CRIMINALLY GOOD: Interview with author Elizabeth S. Moore

1) So who are you and what have you written?

I’m a debut author who has just written a book called The Man on the Middle Floor, published by Red Door. It’s a thriller set in a three floor converted house in London and the three main characters all live in flats within that house but don’t know each other until a murder throws them together. It’s a ‘Why done it?’ as well as a ‘Who done it?’. Up until now I have been a journalist who writes about politics, current affairs, wine and food.

2) Why do you write crime fiction?

I love writing crime fiction as it gives a structure and format that allows you to make almost any comment on society and on humankind less obviously than a non crime piece of fiction. There is cause and effect and as soon as someone loses their moral compass and commits a crime. The questions about motivation, good and evil, the nature of man and so on, follow on naturally in the story.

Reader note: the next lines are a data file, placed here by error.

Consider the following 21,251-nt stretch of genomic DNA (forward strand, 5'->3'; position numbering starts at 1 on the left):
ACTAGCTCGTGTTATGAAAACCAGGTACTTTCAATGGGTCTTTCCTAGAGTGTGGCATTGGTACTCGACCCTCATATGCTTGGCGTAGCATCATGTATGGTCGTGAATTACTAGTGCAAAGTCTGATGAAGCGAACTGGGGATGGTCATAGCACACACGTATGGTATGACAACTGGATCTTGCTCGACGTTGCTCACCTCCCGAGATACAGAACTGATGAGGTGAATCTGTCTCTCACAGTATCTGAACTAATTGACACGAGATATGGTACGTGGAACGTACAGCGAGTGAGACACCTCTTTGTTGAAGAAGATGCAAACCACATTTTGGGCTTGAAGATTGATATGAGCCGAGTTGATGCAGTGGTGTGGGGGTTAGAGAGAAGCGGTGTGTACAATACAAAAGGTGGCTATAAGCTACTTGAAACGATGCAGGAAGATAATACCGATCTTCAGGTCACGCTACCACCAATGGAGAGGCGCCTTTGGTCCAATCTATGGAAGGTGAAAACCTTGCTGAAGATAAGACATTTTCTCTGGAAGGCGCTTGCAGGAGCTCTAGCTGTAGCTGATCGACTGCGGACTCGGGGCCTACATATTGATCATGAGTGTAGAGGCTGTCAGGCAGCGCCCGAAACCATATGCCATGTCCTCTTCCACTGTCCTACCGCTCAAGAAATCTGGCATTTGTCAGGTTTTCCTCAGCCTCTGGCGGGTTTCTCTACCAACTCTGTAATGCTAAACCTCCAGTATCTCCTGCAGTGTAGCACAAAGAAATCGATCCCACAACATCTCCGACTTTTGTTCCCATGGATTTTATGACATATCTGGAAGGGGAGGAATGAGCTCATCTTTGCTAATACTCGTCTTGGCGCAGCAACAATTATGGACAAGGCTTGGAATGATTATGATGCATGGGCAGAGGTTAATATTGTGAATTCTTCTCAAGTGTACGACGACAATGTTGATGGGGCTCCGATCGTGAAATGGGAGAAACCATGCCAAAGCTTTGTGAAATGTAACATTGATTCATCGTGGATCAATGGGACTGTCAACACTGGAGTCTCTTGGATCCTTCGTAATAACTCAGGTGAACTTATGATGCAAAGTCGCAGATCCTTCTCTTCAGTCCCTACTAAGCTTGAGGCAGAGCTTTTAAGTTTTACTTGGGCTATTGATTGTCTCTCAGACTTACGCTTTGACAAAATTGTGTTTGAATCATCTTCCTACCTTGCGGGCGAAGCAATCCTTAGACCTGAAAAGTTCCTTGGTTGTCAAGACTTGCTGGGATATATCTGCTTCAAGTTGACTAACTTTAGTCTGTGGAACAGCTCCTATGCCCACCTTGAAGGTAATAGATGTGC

3) What informs your crime writing?

My crime fiction writing is largely informed by my childhood. I think that if you grow up in a very emotionally unstable, scary place you learn early on to assess people’s motives for your own self preservation. I became very attuned to moods and my EQ is high, so I find it easy to step into the mind of someone who acts or thinks in a criminal or immoral manner.

4) What’s your usual writing routine?

My writing routine is procrastinate, procrastinate, think of something I have to do at my computer and almost trick myself into starting to write. Once I am writing I am fine, it’s getting going that’s the issue. My daily routine is a couple of articles which limbers up the fingers and the mind or a Q and A about The Man on the Middle Floor, then a few hours of solid writing on my new book usually interrupted by business calls, children, dogs and husbands. I am not one for shutting myself away on a Hebridean Island.

5) Which crime book do you wish YOU’D written, and why?

I wish I had written ‘The Talented Mr.Ripley’ by Patricia Highsmith, I can identify with all the characters in the book, I recognise the mendacious quality of the protagonist and his effect on those around him. It is full of strong, brilliant characters and situations I can identify with. Gripping.

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